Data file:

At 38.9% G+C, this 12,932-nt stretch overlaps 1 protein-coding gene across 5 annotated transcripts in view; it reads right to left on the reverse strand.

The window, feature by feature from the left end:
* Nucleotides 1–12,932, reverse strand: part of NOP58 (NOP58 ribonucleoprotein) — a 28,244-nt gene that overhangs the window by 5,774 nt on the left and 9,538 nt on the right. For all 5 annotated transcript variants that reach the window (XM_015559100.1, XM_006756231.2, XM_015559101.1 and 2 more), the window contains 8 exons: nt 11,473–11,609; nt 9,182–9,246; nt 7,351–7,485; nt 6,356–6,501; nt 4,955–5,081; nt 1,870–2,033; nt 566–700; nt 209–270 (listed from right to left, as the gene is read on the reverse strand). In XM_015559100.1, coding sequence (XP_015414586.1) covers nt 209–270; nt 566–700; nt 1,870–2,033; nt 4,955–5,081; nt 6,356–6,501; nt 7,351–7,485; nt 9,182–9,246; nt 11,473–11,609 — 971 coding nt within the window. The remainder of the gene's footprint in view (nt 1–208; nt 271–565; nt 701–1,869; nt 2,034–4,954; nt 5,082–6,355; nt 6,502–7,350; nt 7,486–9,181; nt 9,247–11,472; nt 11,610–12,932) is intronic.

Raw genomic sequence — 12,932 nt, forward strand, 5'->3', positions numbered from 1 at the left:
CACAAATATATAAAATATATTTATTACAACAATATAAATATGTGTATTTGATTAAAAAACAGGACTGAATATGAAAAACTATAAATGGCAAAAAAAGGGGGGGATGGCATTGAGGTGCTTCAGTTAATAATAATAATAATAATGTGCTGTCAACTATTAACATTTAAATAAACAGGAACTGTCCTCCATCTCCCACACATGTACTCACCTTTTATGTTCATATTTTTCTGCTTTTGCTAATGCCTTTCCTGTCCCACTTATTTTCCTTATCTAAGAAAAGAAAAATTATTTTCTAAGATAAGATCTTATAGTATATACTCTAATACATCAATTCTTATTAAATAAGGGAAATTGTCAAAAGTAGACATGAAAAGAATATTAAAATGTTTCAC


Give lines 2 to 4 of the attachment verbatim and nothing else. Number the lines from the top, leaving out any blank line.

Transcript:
The window, feature by feature from the left end:
* Nucleotides 1–12,932, reverse strand: part of NOP58 (NOP58 ribonucleoprotein) — a 28,244-nt gene that overhangs the window by 5,774 nt on the left and 9,538 nt on the right. For all 5 annotated transcript variants that reach the window (XM_015559100.1, XM_006756231.2, XM_015559101.1 and 2 more), the window contains 8 exons: nt 11,473–11,609; nt 9,182–9,246; nt 7,351–7,485; nt 6,356–6,501; nt 4,955–5,081; nt 1,870–2,033; nt 566–700; nt 209–270 (listed from right to left, as the gene is read on the reverse strand). In XM_015559100.1, coding sequence (XP_015414586.1) covers nt 209–270; nt 566–700; nt 1,870–2,033; nt 4,955–5,081; nt 6,356–6,501; nt 7,351–7,485; nt 9,182–9,246; nt 11,473–11,609 — 971 coding nt within the window. The remainder of the gene's footprint in view (nt 1–208; nt 271–565; nt 701–1,869; nt 2,034–4,954; nt 5,082–6,355; nt 6,502–7,350; nt 7,486–9,181; nt 9,247–11,472; nt 11,610–12,932) is intronic.

Raw genomic sequence — 12,932 nt, forward strand, 5'->3', positions numbered from 1 at the left: